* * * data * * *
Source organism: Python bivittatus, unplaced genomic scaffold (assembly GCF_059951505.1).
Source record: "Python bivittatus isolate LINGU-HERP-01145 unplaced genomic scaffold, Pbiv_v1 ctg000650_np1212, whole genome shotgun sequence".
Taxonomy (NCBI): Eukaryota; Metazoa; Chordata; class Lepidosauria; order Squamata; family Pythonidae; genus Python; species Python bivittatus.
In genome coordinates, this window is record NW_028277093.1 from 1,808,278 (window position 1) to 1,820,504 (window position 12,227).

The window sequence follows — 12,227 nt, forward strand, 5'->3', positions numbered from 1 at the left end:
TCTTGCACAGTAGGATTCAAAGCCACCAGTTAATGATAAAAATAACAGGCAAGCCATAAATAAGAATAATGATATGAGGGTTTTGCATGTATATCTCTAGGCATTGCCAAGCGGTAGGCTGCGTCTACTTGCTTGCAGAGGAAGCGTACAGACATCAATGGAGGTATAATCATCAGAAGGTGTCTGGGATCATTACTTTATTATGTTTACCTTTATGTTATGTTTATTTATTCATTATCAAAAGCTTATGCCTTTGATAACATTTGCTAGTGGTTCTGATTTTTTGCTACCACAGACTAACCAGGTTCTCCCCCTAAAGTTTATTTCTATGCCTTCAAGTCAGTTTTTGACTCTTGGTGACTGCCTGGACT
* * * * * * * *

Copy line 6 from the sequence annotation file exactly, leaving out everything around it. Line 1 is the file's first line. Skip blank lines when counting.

TCTTGCACAGTAGGATTCAAAGCCACCAGTTAATGATAAAAATAACAGGCAAGCCATAAATAAGAATAATGATATGAGGGTTTTGCATGTATATCTCTAGGCATTGCCAAGCGGTAGGCTGCGTCTACTTGCTTGCAGAGGAAGCGTACAGACATCAATGGAGGTATAATCATCAGAAGGTGTCTGGGATCATTACTTTATTATGTTTACCTTTATGTTATGTTTATTTATTCATTATCAAAAGCTTATGCCTTTGATAACATTTGCTAGTGGTTCTGATTTTTTGCTACCACAGACTAACCAGGTTCTCCCCCTAAAGTTTATTTCTATGCCTTCAAGTCAGTTTTTGACTCTTGGTGACTGCCTGGACT